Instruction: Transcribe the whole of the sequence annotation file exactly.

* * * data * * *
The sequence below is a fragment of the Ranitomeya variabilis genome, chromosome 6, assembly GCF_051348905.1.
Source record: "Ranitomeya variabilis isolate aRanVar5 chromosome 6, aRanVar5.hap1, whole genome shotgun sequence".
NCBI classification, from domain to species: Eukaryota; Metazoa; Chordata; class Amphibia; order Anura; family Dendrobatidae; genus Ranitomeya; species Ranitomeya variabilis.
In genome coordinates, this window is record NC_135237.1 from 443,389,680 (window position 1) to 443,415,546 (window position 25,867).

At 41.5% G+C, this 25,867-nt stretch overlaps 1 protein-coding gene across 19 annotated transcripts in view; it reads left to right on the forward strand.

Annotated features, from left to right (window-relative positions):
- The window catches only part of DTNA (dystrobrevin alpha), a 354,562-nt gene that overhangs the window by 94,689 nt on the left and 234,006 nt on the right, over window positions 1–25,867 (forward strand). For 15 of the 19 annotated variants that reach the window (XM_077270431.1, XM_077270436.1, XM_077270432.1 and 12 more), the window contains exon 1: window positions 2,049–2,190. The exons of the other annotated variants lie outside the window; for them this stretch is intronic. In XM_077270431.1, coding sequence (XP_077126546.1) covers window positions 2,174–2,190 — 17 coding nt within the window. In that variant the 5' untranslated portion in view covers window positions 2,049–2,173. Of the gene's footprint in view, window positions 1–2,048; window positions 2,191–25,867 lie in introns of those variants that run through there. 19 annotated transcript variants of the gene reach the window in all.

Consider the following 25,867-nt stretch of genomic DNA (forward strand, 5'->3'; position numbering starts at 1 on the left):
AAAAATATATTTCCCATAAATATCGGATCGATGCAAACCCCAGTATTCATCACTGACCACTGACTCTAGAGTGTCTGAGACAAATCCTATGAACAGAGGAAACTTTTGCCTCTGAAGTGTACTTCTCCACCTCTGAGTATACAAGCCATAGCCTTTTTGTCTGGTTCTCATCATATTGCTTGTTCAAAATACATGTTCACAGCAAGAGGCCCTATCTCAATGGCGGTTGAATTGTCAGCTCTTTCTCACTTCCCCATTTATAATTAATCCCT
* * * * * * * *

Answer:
The sequence below is a fragment of the Ranitomeya variabilis genome, chromosome 6, assembly GCF_051348905.1.
Source record: "Ranitomeya variabilis isolate aRanVar5 chromosome 6, aRanVar5.hap1, whole genome shotgun sequence".
NCBI classification, from domain to species: Eukaryota; Metazoa; Chordata; class Amphibia; order Anura; family Dendrobatidae; genus Ranitomeya; species Ranitomeya variabilis.
In genome coordinates, this window is record NC_135237.1 from 443,389,680 (window position 1) to 443,415,546 (window position 25,867).

At 41.5% G+C, this 25,867-nt stretch overlaps 1 protein-coding gene across 19 annotated transcripts in view; it reads left to right on the forward strand.

Annotated features, from left to right (window-relative positions):
- The window catches only part of DTNA (dystrobrevin alpha), a 354,562-nt gene that overhangs the window by 94,689 nt on the left and 234,006 nt on the right, over window positions 1–25,867 (forward strand). For 15 of the 19 annotated variants that reach the window (XM_077270431.1, XM_077270436.1, XM_077270432.1 and 12 more), the window contains exon 1: window positions 2,049–2,190. The exons of the other annotated variants lie outside the window; for them this stretch is intronic. In XM_077270431.1, coding sequence (XP_077126546.1) covers window positions 2,174–2,190 — 17 coding nt within the window. In that variant the 5' untranslated portion in view covers window positions 2,049–2,173. Of the gene's footprint in view, window positions 1–2,048; window positions 2,191–25,867 lie in introns of those variants that run through there. 19 annotated transcript variants of the gene reach the window in all.

Consider the following 25,867-nt stretch of genomic DNA (forward strand, 5'->3'; position numbering starts at 1 on the left):
AAAAATATATTTCCCATAAATATCGGATCGATGCAAACCCCAGTATTCATCACTGACCACTGACTCTAGAGTGTCTGAGACAAATCCTATGAACAGAGGAAACTTTTGCCTCTGAAGTGTACTTCTCCACCTCTGAGTATACAAGCCATAGCCTTTTTGTCTGGTTCTCATCATATTGCTTGTTCAAAATACATGTTCACAGCAAGAGGCCCTATCTCAATGGCGGTTGAATTGTCAGCTCTTTCTCACTTCCCCATTTATAATTAATCCCT